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Executive Travel : Hotels Catering to Guests Who Don’t Stay

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CAROL SMITH <i> is a free-lance writer based in Pasadena</i>

Efforts to trim corporate travel budgets have led more business travelers to try to avoid overnight stays whenever possible. But that has also left many with a problem: how to get business done without having a base of operations.

To address this need, more hotels and some restaurants have begun offering day-use rates for business travelers. And now that more hotel rooms have business amenities such as computer hookups, fax machines, multiple phone lines and work areas, rooms can serve as offices for the day.

“We’ve definitely seen a shortening of the length of stays on business trips,” said Robert Mandelbaum, director of research for San Francisco-based PKF Consulting, which specializes in the hospitality industry. Near airports, in particular, business travelers often fly in early for a day of meetings or interviews and fly out later that evening, he said.

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Indeed, according to the Travel Industry Assn. in Washington,, the percentage of one-day business trips jumped from 8% in 1992 to 10% in 1993.

The American Hotel & Motel Assn. doesn’t keep figures on day use of rooms, but spokeswoman Maura Nelson said: “It doesn’t surprise me that there is a need developing. It’s another way of adapting to changing business travel budgets.”

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And there is more than just cost-cutting driving the trend, said Rosalind Williams, executive director of the Newport Beach Convention and Visitors Bureau.

“It’s also time-saving,” she said. Someone can fly in from the East Coast, rent a hotel room for a few hours’ worth of interviews, then move to the next destination. You can get two cities out of the way in a day.”

Cheaper air fares in short-haul markets and more frequent flights have made it possible to avoid overnight stays, corporate travel managers say. Day trips save about $200 a person by eliminating the cost of food, rental cars, gasoline and overnight lodging, one oil company travel manager said.

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The hotel industry is hoping to capitalize on the frequency of one-day trips by offering day-use rates, or rentals of fax machines or computers, Mandelbaum said.

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Many business people already use hotel lobbies as offices, Mandelbaum said, and hotel managers are recognizing that they can capture some of those business travel dollars by offering the itinerant office person a place to perch and work.

“I know I’ve sometimes parked myself at a pay phone in a hotel lobby for an hour or more, to make calls when I’m traveling,” he said.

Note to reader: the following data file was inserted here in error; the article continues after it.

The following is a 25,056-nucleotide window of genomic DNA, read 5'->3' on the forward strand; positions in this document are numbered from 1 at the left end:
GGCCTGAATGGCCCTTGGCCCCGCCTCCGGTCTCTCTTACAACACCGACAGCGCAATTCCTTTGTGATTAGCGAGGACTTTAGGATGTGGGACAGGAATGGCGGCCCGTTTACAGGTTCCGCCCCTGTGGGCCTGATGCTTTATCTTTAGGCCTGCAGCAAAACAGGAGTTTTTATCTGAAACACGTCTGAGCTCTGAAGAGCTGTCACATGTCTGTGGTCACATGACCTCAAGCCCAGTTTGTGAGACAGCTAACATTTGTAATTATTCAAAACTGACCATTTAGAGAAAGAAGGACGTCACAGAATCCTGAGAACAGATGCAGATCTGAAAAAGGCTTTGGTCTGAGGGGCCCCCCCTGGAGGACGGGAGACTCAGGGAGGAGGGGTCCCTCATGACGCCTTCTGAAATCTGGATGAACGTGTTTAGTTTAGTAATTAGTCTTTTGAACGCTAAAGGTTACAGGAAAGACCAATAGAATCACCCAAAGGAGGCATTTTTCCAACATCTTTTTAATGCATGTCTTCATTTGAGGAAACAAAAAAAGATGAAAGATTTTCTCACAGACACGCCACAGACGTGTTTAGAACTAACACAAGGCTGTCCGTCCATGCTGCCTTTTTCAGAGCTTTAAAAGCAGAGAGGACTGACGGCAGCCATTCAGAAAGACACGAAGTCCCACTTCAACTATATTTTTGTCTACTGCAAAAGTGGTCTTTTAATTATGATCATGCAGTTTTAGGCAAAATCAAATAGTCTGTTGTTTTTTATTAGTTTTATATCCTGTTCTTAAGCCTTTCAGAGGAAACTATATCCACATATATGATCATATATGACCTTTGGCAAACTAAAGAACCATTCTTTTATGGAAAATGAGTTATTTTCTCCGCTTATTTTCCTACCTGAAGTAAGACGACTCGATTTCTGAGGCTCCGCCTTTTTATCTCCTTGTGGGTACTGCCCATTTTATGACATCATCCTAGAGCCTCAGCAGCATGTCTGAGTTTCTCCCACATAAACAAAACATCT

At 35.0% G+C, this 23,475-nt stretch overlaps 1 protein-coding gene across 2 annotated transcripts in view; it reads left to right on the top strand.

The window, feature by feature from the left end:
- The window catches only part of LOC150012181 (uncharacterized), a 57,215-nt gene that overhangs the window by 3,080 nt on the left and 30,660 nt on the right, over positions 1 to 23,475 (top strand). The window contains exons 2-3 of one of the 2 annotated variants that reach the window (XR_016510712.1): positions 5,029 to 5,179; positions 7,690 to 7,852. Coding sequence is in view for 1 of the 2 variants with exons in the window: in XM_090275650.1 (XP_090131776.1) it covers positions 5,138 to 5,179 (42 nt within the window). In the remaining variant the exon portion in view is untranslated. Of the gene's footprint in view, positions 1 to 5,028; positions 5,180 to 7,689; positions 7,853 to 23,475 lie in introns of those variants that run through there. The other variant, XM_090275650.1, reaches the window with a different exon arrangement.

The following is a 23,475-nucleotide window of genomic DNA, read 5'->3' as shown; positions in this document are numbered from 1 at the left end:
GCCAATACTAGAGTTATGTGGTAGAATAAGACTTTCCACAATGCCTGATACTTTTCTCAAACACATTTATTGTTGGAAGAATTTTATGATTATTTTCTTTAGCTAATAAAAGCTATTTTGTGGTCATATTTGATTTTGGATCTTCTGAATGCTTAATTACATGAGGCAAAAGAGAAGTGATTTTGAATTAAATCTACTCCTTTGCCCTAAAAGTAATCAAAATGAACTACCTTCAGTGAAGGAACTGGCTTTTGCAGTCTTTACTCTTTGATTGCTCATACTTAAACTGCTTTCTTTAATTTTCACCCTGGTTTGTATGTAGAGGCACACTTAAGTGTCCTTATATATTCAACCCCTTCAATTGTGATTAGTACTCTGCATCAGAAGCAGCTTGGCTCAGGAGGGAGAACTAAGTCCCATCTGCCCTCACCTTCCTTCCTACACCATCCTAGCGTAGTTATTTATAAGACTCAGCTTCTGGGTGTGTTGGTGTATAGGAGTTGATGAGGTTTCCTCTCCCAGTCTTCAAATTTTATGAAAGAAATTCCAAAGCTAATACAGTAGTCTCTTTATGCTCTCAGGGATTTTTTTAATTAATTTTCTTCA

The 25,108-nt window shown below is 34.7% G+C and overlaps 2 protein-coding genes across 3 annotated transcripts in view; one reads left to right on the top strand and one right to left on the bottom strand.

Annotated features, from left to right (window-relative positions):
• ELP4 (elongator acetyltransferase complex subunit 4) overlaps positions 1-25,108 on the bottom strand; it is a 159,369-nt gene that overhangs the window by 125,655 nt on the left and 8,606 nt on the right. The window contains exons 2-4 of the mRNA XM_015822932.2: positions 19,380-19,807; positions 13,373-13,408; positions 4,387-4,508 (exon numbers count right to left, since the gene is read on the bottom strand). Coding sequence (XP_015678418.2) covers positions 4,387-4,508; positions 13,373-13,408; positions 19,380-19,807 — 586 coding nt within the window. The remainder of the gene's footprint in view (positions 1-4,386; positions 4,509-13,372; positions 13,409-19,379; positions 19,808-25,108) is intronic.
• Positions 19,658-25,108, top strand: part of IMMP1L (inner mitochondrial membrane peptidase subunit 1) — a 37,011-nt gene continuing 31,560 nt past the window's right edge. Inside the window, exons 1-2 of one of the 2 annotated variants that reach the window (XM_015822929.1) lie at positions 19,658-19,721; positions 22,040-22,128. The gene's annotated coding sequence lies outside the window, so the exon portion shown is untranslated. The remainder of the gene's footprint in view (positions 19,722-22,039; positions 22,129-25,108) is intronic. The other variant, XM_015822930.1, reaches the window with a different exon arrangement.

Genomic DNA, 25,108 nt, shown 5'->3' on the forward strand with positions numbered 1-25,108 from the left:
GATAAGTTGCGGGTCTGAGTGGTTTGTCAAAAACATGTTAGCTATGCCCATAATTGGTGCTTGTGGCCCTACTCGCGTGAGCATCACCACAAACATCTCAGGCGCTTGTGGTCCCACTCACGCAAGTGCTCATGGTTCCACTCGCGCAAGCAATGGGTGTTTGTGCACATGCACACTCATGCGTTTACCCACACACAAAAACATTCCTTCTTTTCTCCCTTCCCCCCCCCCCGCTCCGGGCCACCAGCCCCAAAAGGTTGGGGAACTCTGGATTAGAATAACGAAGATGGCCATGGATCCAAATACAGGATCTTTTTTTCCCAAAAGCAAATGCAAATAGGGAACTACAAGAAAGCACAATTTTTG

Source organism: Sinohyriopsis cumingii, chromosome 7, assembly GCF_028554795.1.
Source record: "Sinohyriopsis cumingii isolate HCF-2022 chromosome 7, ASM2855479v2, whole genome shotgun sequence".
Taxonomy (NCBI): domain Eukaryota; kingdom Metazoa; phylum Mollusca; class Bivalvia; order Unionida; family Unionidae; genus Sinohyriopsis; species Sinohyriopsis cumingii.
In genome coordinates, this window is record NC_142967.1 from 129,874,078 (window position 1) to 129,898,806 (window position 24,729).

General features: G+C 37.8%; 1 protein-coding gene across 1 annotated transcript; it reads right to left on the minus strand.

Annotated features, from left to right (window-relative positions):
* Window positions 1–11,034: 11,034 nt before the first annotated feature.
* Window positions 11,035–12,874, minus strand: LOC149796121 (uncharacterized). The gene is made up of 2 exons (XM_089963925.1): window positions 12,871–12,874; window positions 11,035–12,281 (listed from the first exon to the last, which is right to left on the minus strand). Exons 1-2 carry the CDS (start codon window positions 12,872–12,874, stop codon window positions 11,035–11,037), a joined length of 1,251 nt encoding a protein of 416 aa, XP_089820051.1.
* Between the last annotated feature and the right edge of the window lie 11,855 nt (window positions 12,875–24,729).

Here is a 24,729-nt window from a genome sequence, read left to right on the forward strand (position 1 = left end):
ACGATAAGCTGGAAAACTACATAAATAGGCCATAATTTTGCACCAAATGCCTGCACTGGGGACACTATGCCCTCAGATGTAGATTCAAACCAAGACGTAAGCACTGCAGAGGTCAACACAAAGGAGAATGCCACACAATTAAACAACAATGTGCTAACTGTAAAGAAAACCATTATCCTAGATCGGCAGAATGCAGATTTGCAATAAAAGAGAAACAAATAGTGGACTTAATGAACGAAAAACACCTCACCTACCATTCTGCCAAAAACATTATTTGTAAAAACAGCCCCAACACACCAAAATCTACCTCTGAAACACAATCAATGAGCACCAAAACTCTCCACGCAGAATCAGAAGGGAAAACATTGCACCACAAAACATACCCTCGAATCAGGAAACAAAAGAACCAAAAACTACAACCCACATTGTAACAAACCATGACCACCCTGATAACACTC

The Ritz-Carlton Huntington Hotel in Pasadena, for example, now gets an average of five requests a month for daytime business use of its rooms, said spokeswoman Landry Kimbrough.

The Ritz-Carlton offers suites in private cottages for meetings of eight or 10 people, or will rent rooms in the main hotel at a reduced rate for use during the day. The rates depend on the size of the room and number of people in the group, she said.

At the Los Angeles Hilton & Towers, business travelers can rent a room for the day at 50% of the corporate room rate. Rooms in the Hilton Towers have access to a conference room, as well as business room amenities such as fax machines, desks and modems. At the Beverly Hilton, day guests also get complimentary use of a cellular phone.

Similarly, Hyatt Regency hotels offer their half-price Business Plan rooms on a day-use basis, said Cheryl Phelps, Hyatt regional vice president. Each room has a large desk with a computer hookup and fax machine, and each Business Plan floor has a lounge equipped with a copier and printer available 24 hours a day.

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The Peninsula Beverly Hills recently began offering corporate travelers a chance to work in a variety of locations, including semi-private tables in the back of the hotel’s salon area, tables on the dining patio or private cabanas near the pool. There is no charge for working in the salon or dining area, but cabanas are $100 a day between 6:30 a.m. and 10 p.m.

The hotel rents laptop computers for $50 a day, and will supply a phone or fax machine on request. Charges for the phone and fax depend on usage.

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All of the major hotels in Newport Beach also offer reduced rates on rooms by day, said Williams of the convention bureau.

Starting next month at Rox restaurant, next to the Beverly Prescott in Beverly Hills, business clients will be able to use a special room adjacent to the dining room until about 5 p.m. There will be no charge for “renting the table,” said General Manager David Smith, and customers will be able to bill an account for phone calls or meals.

Smith got the idea for the corporate room while he was doing paperwork there himself one day. He noticed a line of out-of-town salespeople camped out at the pay phones, some for as long as three hours.

A lot of the restaurant’s customers are business travelers down for the day from the San Francisco Bay Area, he said. “I thought, wouldn’t it be great to, essentially, be able to check into a table for the day.”

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